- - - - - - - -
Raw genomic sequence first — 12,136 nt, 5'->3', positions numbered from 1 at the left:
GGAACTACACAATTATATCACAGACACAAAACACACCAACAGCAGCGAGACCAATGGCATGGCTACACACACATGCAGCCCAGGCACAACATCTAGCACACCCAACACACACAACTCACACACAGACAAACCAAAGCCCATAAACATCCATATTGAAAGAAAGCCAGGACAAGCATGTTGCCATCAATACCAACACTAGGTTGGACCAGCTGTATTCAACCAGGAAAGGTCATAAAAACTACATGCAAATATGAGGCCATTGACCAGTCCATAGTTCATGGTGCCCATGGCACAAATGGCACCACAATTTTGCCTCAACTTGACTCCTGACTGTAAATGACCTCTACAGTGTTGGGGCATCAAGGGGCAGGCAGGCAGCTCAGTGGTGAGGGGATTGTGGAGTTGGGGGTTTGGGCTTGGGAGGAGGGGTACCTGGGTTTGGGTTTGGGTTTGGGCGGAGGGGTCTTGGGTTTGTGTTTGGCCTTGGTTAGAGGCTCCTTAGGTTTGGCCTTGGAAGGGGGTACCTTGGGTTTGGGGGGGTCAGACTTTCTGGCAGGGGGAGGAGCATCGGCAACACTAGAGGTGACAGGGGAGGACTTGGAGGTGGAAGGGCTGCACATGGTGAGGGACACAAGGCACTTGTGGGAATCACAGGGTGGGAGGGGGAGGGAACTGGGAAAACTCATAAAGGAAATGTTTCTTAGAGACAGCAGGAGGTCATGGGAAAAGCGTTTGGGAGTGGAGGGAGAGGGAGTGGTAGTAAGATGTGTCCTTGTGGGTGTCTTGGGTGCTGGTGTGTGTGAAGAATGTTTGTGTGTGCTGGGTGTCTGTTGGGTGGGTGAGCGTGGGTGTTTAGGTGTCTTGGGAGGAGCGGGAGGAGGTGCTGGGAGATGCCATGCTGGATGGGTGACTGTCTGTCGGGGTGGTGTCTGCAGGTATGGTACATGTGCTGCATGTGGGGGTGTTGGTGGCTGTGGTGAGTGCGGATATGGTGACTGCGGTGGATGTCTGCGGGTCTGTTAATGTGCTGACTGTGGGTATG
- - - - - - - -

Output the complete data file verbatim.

Raw genomic sequence first — 12,136 nt, 5'->3', positions numbered from 1 at the left:
GGAACTACACAATTATATCACAGACACAAAACACACCAACAGCAGCGAGACCAATGGCATGGCTACACACACATGCAGCCCAGGCACAACATCTAGCACACCCAACACACACAACTCACACACAGACAAACCAAAGCCCATAAACATCCATATTGAAAGAAAGCCAGGACAAGCATGTTGCCATCAATACCAACACTAGGTTGGACCAGCTGTATTCAACCAGGAAAGGTCATAAAAACTACATGCAAATATGAGGCCATTGACCAGTCCATAGTTCATGGTGCCCATGGCACAAATGGCACCACAATTTTGCCTCAACTTGACTCCTGACTGTAAATGACCTCTACAGTGTTGGGGCATCAAGGGGCAGGCAGGCAGCTCAGTGGTGAGGGGATTGTGGAGTTGGGGGTTTGGGCTTGGGAGGAGGGGTACCTGGGTTTGGGTTTGGGTTTGGGCGGAGGGGTCTTGGGTTTGTGTTTGGCCTTGGTTAGAGGCTCCTTAGGTTTGGCCTTGGAAGGGGGTACCTTGGGTTTGGGGGGGTCAGACTTTCTGGCAGGGGGAGGAGCATCGGCAACACTAGAGGTGACAGGGGAGGACTTGGAGGTGGAAGGGCTGCACATGGTGAGGGACACAAGGCACTTGTGGGAATCACAGGGTGGGAGGGGGAGGGAACTGGGAAAACTCATAAAGGAAATGTTTCTTAGAGACAGCAGGAGGTCATGGGAAAAGCGTTTGGGAGTGGAGGGAGAGGGAGTGGTAGTAAGATGTGTCCTTGTGGGTGTCTTGGGTGCTGGTGTGTGTGAAGAATGTTTGTGTGTGCTGGGTGTCTGTTGGGTGGGTGAGCGTGGGTGTTTAGGTGTCTTGGGAGGAGCGGGAGGAGGTGCTGGGAGATGCCATGCTGGATGGGTGACTGTCTGTCGGGGTGGTGTCTGCAGGTATGGTACATGTGCTGCATGTGGGGGTGTTGGTGGCTGTGGTGAGTGCGGATATGGTGACTGCGGTGGATGTCTGCGGGTCTGTTAATGTGCTGACTGTGGGTATG